The body needs fresh live juice with all of the enzymes intact. These enzymes lose their mojo shortly after being spun through a juicer. High-speed, centrifugal juice machines usually sit vertically on the counter top and spin so fast (up to 10,000 RPMs) and they generate so much heat that most of the nutrients and beneficial enzymes in the vegetables and fruits are killed in the process. A slow (horizontal, masticating style) juicing machine is optimal as it spins at usually 43 to 110 RPM. This method gets the most nutrition from fresh vegetables, especially leafy ones like kale, celery, wheat grass and parsley, and this method doesn’t oxidize the juice, i.e. cause it to turn brown and lose its potency so quickly. Slow-made juices can be kept for up to three days in the refrigerator vs. fast-spun juices should be consumed immediately because they are heavily oxidized in the process. Aloe vera juice is also very soothing and healing for the digestive tract. You can add pure aloe vera juice to your smoothie in the summer.
Liver and kidney support is also essential as we must ensure that these organs are working optimally to clear out toxins from the body and to prevent itchiness. Regular bowel movements should also be encouraged, as a backup of toxins in the digestive system can also cause toxins to be released through the skin.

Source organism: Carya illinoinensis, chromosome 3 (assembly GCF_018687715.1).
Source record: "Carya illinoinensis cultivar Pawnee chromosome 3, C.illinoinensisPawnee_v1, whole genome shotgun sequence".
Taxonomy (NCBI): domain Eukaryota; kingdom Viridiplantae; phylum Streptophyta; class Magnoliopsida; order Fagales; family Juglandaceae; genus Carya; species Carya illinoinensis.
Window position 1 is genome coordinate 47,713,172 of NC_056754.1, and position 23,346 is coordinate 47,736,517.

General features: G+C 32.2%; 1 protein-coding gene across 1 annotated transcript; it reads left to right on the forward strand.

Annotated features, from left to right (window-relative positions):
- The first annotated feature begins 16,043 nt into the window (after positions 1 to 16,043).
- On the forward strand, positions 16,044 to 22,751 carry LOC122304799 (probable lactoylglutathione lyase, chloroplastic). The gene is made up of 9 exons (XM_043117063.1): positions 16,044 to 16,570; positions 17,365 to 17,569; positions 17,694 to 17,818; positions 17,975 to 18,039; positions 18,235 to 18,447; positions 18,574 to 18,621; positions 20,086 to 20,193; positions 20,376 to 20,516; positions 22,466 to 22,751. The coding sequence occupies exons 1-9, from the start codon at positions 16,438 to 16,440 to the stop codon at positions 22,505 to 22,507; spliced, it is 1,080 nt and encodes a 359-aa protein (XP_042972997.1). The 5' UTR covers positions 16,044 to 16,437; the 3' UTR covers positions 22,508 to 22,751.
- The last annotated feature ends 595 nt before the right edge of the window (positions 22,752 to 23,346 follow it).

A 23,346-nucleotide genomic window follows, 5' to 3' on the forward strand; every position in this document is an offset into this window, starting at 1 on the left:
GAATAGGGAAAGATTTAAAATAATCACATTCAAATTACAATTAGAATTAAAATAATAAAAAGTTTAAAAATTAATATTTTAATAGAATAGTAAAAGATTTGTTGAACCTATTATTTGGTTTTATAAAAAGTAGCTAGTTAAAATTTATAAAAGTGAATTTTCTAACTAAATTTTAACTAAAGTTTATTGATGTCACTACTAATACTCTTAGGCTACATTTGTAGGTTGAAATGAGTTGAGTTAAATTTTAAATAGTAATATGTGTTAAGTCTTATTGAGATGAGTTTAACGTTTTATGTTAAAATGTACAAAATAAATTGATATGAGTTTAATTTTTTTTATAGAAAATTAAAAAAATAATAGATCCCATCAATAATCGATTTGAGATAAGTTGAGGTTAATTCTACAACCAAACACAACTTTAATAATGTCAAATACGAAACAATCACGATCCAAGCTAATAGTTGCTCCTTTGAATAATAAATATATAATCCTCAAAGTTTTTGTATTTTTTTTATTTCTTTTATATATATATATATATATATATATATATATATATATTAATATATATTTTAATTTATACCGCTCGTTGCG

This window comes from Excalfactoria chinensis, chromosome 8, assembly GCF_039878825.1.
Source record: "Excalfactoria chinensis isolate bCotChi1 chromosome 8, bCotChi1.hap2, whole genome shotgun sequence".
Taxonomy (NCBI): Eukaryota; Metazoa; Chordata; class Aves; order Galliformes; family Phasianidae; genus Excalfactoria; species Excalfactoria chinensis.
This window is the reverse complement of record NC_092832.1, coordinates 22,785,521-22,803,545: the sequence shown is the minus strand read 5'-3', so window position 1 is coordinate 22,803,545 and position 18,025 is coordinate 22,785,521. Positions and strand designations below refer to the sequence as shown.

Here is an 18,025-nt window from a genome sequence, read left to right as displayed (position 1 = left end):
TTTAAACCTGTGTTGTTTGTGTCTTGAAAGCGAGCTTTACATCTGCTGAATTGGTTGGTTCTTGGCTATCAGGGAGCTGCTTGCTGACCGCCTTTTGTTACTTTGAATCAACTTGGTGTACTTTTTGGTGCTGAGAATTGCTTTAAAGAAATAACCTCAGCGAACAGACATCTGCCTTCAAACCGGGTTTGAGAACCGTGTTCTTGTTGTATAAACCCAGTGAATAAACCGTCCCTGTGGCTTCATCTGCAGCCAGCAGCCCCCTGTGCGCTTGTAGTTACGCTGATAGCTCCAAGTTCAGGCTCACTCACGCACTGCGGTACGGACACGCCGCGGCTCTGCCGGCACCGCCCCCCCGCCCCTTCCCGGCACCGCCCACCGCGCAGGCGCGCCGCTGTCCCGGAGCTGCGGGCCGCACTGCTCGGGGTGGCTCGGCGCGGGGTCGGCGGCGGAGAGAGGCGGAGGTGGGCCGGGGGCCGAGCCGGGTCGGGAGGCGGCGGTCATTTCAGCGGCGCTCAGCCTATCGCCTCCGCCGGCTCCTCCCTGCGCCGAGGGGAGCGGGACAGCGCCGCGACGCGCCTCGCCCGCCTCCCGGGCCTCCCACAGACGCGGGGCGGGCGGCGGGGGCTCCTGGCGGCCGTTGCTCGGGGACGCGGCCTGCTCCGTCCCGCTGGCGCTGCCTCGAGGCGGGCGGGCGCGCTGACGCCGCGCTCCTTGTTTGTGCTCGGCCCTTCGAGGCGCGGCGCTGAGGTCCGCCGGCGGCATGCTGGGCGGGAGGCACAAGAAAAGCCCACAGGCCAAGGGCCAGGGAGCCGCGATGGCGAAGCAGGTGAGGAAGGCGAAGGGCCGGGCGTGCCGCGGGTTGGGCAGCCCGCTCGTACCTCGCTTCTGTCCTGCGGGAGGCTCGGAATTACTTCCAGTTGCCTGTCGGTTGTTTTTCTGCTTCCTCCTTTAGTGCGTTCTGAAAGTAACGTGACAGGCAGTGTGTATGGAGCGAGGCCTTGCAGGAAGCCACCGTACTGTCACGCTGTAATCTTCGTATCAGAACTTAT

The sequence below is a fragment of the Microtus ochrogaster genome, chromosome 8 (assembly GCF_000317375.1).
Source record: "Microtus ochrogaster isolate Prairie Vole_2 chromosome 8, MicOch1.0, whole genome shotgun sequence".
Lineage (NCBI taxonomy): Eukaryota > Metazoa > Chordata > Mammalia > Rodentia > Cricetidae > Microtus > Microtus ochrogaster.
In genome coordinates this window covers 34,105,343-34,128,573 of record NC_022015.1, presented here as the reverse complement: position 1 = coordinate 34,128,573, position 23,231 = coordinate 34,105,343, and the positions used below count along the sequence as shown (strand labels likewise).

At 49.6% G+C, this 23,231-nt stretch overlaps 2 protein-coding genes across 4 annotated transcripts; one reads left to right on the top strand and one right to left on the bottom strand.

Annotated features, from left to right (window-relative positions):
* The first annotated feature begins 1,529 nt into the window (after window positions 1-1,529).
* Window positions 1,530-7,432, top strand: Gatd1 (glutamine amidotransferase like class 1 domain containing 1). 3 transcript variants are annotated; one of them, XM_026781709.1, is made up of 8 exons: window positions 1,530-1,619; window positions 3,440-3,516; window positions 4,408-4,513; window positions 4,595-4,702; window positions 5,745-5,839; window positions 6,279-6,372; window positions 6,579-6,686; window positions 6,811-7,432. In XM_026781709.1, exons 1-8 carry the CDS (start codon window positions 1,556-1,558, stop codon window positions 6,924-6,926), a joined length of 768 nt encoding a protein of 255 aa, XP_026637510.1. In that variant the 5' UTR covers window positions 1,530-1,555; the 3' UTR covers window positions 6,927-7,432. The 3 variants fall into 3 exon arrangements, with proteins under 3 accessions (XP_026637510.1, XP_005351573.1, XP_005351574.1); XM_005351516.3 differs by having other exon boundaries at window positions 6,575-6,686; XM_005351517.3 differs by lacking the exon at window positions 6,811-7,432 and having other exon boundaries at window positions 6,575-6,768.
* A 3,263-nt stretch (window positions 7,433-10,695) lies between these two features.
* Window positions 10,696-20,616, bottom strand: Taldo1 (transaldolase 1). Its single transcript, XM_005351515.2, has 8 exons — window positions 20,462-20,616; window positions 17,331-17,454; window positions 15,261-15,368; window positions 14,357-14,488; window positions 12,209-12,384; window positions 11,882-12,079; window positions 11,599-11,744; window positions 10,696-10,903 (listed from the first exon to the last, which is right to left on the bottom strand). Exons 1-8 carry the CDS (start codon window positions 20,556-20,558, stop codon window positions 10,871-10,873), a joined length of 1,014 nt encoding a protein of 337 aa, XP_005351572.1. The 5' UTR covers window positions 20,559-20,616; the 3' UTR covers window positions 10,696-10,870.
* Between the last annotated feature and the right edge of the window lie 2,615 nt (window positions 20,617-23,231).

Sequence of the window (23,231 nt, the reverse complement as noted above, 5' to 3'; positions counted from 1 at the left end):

Not all fatty acids are created equal: Omega-3s are super beneficial while Omega-6s are okay in small quantities, though they are pervasive in most fast and processed food. Omega-9s are not considered “essential” because our body can produce them. While Omega-3s are the dietary rock stars for skin, the body can’t produce them on its own. Omega-9s are also great nutrition for the skin and are found in avocado, olive oil, sunflower, almonds, pistachios, hazelnuts, and macadamia nuts.